American-born Hispanic author Oscar Hijuelos died of a heart attack over the weekend – a cardiac arrest which occurred on a tennis court in New York City. Hijuelos was the first Latino writer to win a Pulitzer Prize for fiction. According to the Los Angeles Times on Monday, Oct. 14, his agent confirmed the death.
Hijuelos died at 62, while still at the peak of his writing career. He published a memoir in 2011, called “Thoughts Without Cigarettes.” But his second book, published in 1989, was called “The Mambo Kings Play Songs of Love.” That novel, which he often said he did not expect would even be published, garnered the Pulitzer Prize.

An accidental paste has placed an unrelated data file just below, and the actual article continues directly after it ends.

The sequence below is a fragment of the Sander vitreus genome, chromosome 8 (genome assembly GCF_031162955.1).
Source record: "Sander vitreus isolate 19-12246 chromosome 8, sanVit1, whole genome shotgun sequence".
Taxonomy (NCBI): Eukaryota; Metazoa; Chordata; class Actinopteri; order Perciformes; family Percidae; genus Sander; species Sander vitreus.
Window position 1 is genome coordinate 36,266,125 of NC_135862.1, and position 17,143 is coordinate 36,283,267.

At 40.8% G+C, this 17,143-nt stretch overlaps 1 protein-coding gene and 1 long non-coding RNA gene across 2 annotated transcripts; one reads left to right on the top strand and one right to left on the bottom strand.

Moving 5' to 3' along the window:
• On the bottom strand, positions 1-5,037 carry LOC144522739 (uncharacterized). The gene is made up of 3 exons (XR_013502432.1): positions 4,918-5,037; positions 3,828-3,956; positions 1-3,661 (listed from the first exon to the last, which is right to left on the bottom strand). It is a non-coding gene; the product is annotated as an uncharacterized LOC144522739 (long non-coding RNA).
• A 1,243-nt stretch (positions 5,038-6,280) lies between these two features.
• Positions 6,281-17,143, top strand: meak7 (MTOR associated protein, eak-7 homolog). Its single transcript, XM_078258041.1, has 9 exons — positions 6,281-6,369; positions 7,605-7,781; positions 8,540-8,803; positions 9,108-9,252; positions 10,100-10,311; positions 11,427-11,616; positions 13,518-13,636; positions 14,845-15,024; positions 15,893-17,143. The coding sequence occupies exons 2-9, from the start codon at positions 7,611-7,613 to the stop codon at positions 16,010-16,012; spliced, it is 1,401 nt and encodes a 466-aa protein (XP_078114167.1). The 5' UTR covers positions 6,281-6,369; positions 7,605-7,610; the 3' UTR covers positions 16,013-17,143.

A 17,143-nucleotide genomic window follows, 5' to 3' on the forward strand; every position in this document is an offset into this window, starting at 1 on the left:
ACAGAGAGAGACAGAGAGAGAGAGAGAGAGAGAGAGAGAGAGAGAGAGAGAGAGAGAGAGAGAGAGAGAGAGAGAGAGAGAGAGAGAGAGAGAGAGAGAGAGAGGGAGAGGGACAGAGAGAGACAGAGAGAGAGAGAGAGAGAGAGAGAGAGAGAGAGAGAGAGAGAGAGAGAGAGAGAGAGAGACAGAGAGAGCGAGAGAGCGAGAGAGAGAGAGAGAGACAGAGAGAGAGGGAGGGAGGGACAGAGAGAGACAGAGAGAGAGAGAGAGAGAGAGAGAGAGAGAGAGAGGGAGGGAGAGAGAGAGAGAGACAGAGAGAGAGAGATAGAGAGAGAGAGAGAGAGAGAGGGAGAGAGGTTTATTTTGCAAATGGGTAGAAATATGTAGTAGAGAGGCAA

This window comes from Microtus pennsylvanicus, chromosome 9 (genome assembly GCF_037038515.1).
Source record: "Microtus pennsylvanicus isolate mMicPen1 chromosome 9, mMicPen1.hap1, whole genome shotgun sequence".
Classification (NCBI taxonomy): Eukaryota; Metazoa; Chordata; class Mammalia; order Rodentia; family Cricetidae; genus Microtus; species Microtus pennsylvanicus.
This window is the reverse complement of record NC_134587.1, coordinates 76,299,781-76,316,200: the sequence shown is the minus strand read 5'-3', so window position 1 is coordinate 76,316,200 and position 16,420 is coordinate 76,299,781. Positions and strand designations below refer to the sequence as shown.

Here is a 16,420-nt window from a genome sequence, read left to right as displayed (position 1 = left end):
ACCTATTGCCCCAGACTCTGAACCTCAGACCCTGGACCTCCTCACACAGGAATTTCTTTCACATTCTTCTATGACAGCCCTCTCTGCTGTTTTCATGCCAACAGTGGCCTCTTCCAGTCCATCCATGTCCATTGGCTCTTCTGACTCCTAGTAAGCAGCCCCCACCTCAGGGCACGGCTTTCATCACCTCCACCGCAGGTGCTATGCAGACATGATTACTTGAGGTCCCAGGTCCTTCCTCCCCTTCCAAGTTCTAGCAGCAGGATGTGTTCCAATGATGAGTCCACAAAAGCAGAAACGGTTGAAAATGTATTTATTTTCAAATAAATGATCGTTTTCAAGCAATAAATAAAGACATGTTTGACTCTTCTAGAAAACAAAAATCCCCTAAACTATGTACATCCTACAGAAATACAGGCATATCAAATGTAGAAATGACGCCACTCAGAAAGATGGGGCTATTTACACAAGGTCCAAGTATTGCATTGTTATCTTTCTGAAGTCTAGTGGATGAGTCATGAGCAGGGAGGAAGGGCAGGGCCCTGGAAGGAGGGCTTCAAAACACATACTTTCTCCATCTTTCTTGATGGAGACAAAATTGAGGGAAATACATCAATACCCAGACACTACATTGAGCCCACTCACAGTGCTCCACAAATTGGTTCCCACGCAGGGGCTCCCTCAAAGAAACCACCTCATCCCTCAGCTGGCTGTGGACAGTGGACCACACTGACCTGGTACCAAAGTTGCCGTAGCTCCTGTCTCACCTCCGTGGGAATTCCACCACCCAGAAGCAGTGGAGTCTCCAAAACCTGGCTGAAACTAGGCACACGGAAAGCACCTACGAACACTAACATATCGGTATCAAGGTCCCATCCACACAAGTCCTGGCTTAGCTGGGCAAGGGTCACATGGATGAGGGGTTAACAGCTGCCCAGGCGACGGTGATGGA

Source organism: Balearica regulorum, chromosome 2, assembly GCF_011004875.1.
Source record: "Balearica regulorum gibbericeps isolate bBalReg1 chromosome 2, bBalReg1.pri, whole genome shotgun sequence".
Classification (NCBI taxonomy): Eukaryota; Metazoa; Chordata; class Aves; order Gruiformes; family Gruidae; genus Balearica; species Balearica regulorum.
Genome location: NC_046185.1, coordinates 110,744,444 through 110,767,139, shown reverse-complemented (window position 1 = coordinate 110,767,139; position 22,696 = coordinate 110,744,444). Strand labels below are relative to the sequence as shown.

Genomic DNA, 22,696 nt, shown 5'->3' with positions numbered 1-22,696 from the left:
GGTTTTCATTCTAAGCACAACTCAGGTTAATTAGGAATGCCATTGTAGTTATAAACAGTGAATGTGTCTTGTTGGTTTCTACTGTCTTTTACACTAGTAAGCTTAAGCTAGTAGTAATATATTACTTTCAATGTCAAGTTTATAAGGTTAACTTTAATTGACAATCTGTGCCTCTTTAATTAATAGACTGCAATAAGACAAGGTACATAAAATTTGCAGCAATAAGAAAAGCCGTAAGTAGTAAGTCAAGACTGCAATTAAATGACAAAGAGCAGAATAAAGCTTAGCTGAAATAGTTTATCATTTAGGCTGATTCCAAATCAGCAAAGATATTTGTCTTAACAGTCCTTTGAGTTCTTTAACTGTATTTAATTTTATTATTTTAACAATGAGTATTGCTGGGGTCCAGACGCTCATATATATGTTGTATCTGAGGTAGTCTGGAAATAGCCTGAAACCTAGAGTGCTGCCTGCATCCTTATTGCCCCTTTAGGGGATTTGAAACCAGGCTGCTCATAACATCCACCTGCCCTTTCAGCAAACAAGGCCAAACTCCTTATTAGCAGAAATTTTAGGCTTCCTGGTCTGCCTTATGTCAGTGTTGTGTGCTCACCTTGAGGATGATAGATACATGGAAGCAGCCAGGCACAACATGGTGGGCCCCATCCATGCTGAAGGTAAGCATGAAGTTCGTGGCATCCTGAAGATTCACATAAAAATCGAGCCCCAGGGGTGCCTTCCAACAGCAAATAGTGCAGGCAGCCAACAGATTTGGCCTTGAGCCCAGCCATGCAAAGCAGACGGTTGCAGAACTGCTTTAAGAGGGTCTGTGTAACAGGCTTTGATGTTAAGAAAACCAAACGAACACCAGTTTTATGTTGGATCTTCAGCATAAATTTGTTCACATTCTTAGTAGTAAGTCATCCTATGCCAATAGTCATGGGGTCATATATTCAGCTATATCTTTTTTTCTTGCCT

“It was a masterpiece,” novelist Francine Prose said in an interview with the Times on Sunday. “It was so beautiful and unlike anything I'd heard before.”
But the writer never thought of himself as an ethnic storyteller. “I basically do my own thing,” he told Newsday in 1999. “I quietly write novels.” Even so, his work made it possible for a generation of Latino writers to be published and read.
Hijuelo’s other works include: “Empress of the Splendid Season,” “Mr. Ives' Christmas,” “The Fourteen Sisters of Emilio Montez O'Brien” and “Our House in the Last World.”